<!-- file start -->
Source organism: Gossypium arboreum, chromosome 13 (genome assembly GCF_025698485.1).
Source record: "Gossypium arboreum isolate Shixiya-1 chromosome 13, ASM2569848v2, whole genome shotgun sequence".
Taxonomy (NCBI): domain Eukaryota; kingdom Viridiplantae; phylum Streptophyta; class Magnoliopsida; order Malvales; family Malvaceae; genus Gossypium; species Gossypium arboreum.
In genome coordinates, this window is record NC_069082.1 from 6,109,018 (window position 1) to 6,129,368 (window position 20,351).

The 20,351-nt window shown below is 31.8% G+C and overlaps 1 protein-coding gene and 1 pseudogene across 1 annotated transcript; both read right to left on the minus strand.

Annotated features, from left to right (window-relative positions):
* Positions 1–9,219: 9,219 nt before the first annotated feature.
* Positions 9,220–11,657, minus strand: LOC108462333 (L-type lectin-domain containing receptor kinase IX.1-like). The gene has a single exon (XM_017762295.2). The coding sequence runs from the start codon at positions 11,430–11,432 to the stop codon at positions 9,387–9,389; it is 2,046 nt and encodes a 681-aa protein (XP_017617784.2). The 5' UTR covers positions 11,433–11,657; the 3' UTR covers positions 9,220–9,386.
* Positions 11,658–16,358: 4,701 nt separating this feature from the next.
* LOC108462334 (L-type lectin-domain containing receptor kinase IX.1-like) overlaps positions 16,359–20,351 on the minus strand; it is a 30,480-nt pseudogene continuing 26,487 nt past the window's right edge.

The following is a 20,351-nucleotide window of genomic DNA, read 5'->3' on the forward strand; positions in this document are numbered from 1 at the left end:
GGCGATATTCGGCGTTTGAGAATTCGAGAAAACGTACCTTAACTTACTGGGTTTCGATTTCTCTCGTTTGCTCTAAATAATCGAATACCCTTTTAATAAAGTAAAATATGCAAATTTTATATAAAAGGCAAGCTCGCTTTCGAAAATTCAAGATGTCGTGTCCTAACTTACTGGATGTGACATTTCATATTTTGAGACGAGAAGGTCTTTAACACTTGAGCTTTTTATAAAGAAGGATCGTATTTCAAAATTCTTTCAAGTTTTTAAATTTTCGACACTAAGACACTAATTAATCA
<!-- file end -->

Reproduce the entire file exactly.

Source organism: Gossypium arboreum, chromosome 13 (genome assembly GCF_025698485.1).
Source record: "Gossypium arboreum isolate Shixiya-1 chromosome 13, ASM2569848v2, whole genome shotgun sequence".
Taxonomy (NCBI): domain Eukaryota; kingdom Viridiplantae; phylum Streptophyta; class Magnoliopsida; order Malvales; family Malvaceae; genus Gossypium; species Gossypium arboreum.
In genome coordinates, this window is record NC_069082.1 from 6,109,018 (window position 1) to 6,129,368 (window position 20,351).

The 20,351-nt window shown below is 31.8% G+C and overlaps 1 protein-coding gene and 1 pseudogene across 1 annotated transcript; both read right to left on the minus strand.

Annotated features, from left to right (window-relative positions):
* Positions 1–9,219: 9,219 nt before the first annotated feature.
* Positions 9,220–11,657, minus strand: LOC108462333 (L-type lectin-domain containing receptor kinase IX.1-like). The gene has a single exon (XM_017762295.2). The coding sequence runs from the start codon at positions 11,430–11,432 to the stop codon at positions 9,387–9,389; it is 2,046 nt and encodes a 681-aa protein (XP_017617784.2). The 5' UTR covers positions 11,433–11,657; the 3' UTR covers positions 9,220–9,386.
* Positions 11,658–16,358: 4,701 nt separating this feature from the next.
* LOC108462334 (L-type lectin-domain containing receptor kinase IX.1-like) overlaps positions 16,359–20,351 on the minus strand; it is a 30,480-nt pseudogene continuing 26,487 nt past the window's right edge.

The following is a 20,351-nucleotide window of genomic DNA, read 5'->3' on the forward strand; positions in this document are numbered from 1 at the left end:
GGCGATATTCGGCGTTTGAGAATTCGAGAAAACGTACCTTAACTTACTGGGTTTCGATTTCTCTCGTTTGCTCTAAATAATCGAATACCCTTTTAATAAAGTAAAATATGCAAATTTTATATAAAAGGCAAGCTCGCTTTCGAAAATTCAAGATGTCGTGTCCTAACTTACTGGATGTGACATTTCATATTTTGAGACGAGAAGGTCTTTAACACTTGAGCTTTTTATAAAGAAGGATCGTATTTCAAAATTCTTTCAAGTTTTTAAATTTTCGACACTAAGACACTAATTAATCA